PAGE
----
Whether you are an experienced collector or a novice just starting out; from time to time we all have questions about Quimper and related faience.

This is an opportunity to pose a question, no matter what (although I’m sorry, we cannot help with valuations).Beginners are very welcome,we all started somewhere. Your questions can be about anything French faience related at all. Questions (and answers) are welcome from everyone whether you are a Quimper Club member or not. We will all do our very best to find the answer.
We’ll be repeating this opportunity on a weekly basis – Friday is Q&A day
Questions: please post your Questions in the comments section of this post or alternatively send them to You can also send photographs (jpegs) to this email address.

This week we have a question from Cerelle about the manufacture of this lovely Salamander – does anyone recognise the mark?
Could it perhaps be Nevers? Louis Glanchar? And if so do we know anything about him

Or are we on the wrong track ?

Answers: If you think you may know the answer to a Question posted here please post in the comments section or email

Many thanks!

PS. Doris has sent this picture which is of a Moustier mark and indicates the work of Olerys Laugier - could this be it ?

Monday, 11 January 2010

Bargain Time Gay S

At first glance it may seem that these pieces have nothing in common, apart from all being of Quimper manufacture, but they all come under the heading of bargains and show that sometimes if you keep your eyes open you can find things at very reasonable prices

For 3 or More Tuesday hosted by Tam @The Gypsy's Corner and Vintage Thingie Thursday a great meme found over at The Colorado Lady Suzanne's place,

I wanted to show you some of my collection of vintage pieces.

Please do go and visit these great blogs to discover more interesting collections and vintage items.

I have had the little Keraluc figure, above, for several years. I found her at a flea market and bought her from a couple of stall holders I knew very well (and they knew I collected Quimper). They always had interesting but cheap items so they were a magnet for the dealers. This little lady was on the top shelf of their display – when I asked to see her the stall holder admired her but assured me she was Greek, he had been to Greece for a holiday and remembered ‘Ker’ is used in the Greek language. The price was just £1. The amusing thing was that no matter what I said the dealer maintained his stance – he just never believed that Keraluc has anything to do with Quimper…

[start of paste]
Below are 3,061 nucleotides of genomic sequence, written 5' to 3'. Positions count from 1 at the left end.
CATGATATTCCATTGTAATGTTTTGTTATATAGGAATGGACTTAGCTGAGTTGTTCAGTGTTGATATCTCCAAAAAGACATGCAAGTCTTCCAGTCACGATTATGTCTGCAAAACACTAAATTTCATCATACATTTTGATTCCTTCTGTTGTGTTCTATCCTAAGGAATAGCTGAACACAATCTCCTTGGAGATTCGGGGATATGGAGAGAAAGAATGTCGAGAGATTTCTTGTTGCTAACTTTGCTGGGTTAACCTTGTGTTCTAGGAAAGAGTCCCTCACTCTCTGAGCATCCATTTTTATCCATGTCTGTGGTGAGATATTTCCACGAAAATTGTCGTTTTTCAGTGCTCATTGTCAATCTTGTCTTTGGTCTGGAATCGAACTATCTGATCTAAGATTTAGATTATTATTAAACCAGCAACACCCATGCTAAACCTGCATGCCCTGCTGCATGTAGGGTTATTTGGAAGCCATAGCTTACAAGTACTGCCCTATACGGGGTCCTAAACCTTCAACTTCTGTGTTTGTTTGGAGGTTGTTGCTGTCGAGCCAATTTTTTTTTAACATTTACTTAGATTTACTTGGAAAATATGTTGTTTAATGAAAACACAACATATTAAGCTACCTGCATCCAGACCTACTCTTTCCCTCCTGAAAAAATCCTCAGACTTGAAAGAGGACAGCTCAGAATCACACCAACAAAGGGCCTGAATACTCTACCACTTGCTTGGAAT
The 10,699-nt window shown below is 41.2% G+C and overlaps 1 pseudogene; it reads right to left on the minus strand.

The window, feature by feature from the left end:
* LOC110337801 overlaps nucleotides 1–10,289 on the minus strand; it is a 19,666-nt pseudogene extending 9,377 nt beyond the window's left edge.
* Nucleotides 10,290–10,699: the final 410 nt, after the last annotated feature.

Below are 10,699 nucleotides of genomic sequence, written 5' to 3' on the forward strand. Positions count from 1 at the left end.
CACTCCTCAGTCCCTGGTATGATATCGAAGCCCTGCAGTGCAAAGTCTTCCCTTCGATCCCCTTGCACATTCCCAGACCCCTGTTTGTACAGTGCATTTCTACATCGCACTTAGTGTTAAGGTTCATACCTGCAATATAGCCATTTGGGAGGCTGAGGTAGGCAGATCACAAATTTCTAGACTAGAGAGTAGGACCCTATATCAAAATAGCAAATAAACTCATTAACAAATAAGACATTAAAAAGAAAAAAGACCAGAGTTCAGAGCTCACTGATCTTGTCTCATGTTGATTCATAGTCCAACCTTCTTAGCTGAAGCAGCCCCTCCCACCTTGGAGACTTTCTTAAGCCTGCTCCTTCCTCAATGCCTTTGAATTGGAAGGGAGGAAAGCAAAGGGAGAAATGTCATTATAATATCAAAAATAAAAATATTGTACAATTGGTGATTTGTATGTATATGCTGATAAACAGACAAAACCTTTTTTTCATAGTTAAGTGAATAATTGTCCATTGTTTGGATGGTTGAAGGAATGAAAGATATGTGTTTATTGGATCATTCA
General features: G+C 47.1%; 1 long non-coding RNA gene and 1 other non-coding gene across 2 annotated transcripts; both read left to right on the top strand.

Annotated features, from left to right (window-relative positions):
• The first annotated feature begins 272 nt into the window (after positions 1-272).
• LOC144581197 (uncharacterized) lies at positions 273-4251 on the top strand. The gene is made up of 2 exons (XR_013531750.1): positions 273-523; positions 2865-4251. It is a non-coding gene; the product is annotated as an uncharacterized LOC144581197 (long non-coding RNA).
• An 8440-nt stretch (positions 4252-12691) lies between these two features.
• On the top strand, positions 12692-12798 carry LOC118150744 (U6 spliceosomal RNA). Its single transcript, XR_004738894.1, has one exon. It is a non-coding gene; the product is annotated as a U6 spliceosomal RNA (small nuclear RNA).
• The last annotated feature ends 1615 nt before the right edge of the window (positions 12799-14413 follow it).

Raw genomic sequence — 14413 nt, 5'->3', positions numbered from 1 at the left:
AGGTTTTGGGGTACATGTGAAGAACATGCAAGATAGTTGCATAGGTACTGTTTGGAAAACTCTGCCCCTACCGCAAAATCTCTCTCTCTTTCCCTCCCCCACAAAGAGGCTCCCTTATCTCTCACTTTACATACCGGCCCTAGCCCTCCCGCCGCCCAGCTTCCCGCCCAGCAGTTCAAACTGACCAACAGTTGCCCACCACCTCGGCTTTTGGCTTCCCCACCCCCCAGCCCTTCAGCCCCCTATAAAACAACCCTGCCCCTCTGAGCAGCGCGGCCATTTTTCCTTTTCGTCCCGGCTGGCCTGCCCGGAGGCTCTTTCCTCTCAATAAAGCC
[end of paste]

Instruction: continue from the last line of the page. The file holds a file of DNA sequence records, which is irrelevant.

The shell dish I found this year: there is an antique centre about a mile away which is situated in the premises of an old abattoir, if you look up you can see it still has all the rails and hooks. It’s not very upscale but one dealer does like to sell French items and on this particular day we had found an old French glass kitchen measure (my husband has a small collection of old glass measures). I went to the office to pay and my husband spotted the little dish, it was filthy and covered in dust but it was only £5 and I just couldn’t leave it there, unloved. I just had to rescue it!
The décor is Ivoire Corbeille (we will be featuring this décor in the Clubs Spring/Summer Journal so please contribute photo's if you have any) and I suspect the lady is from Normandy.

The third piece we found recently in the local Oxfam (charity) shop, at just 99p we could hardly pass it by, could we? And it has been a useful serving piece over Christmas.

The fourth piece was more of a struggle to obtain. Again it’s a flea market purchase.

One dealer (who I knew from his other auction house job) had a specific routine – he stood in the middle of a square of tables and as he unpacked his boxes we used to grab what we were interested in, then when he had finished he would come to each of us and price our pile of items and we’d have a little haggle – when he got to know you he would often try to make sure you got first chance of anything in your area of interest – this being a blue plate it was ‘given’ to the lady who specialised in blue plates. Sometimes things would be rejected as too dear or damaged, but the ‘blue plate lady’ wanted this piece so she paid £5. About a month later I offered her 100% profit and the plate was mine……a good price for an Yvain piece!